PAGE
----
"It is also very impressive to see how many female DJs there are in the Arab world, as opposed to 10 years ago, now they are at the forefront of DJing in the world where they’re playing at big festivals, they’re more present and people are responsive to that in a very organic way"
Jana feels lucky that she was invited to play this year and is now discovering the UK Arab scene as AWAN is an opportunity to get closer to that scene and understand what it means to have a diaspora interested in Arabic music and creatives.
“It is also very impressive to see how many female DJs there are in the Arab world, as opposed to 10 years ago, now they are at the forefront of DJing in the world where they’re playing at big festivals, they’re more present and people are responsive to that in a very organic way,” Jana said.
In developing her unique style of music, Samah Mustafa incorporated classic oriental singing and folk Arabic music into her musical journey.
As a band leader, Samah writes, composes, and arranges ambient, folk, and experimental music using vocal loops and other instrumental loops, musical images in her lyrics and vocals.
“This festival is an honour to be at because it celebrates Arab women artists and enables them to showcase their art while delivering a message through their work and creativity,” Samah told The New Arab.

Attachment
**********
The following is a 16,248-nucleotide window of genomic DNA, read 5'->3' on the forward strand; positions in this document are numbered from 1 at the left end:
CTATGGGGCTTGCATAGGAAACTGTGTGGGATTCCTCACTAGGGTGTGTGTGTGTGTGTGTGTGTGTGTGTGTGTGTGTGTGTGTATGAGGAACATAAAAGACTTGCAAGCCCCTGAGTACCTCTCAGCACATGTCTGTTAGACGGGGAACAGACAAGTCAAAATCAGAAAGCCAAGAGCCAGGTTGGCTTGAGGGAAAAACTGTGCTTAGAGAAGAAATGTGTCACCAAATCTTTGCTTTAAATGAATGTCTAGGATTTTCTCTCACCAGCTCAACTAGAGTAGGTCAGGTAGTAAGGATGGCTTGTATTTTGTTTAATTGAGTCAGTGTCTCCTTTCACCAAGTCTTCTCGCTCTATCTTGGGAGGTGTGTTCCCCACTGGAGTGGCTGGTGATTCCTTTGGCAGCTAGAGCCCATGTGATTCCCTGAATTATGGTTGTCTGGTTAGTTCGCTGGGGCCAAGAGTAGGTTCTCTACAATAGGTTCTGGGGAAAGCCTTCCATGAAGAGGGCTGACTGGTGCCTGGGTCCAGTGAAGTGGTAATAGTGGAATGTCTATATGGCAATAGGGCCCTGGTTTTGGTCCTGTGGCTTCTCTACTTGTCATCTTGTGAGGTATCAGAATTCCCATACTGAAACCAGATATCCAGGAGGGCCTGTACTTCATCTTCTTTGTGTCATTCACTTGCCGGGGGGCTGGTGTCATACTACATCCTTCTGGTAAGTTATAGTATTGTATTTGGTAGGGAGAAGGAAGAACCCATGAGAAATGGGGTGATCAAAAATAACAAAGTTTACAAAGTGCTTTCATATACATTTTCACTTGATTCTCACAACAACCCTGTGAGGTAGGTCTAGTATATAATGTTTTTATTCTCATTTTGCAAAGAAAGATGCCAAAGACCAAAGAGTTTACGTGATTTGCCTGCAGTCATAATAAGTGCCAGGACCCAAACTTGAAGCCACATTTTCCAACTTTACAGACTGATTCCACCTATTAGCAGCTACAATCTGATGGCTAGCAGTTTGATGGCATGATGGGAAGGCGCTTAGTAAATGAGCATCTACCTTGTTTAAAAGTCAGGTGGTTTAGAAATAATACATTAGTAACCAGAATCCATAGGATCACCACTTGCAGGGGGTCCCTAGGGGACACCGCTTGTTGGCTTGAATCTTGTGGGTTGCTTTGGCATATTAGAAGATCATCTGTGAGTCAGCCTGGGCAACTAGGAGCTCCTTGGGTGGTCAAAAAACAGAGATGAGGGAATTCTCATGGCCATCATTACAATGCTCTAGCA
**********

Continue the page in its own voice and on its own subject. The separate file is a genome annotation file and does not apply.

The music that Samah creates breaks boundaries and allows listeners to open their hearts.
“Most women in the music industry have become known for mostly a traditional status but we do not often see them as instrumentalists,” she said.
Aiming to break the traditional status of women in the music industry, Samah wants more women to lead bands.
“What is interesting about AWAN is that it is all a female line-up, which is also very important to me as when it comes to music and art – having all women is something that should happen more often, and we don’t have the platform dedicated only to that, so AWAN is a great opportunity to fill in that gap,” Samah concluded.
Rodayna Raydan is a Lebanese British journalism graduate from Kingston University in London covering Lebanon.
Follow her on Twitter: @Rodayna_462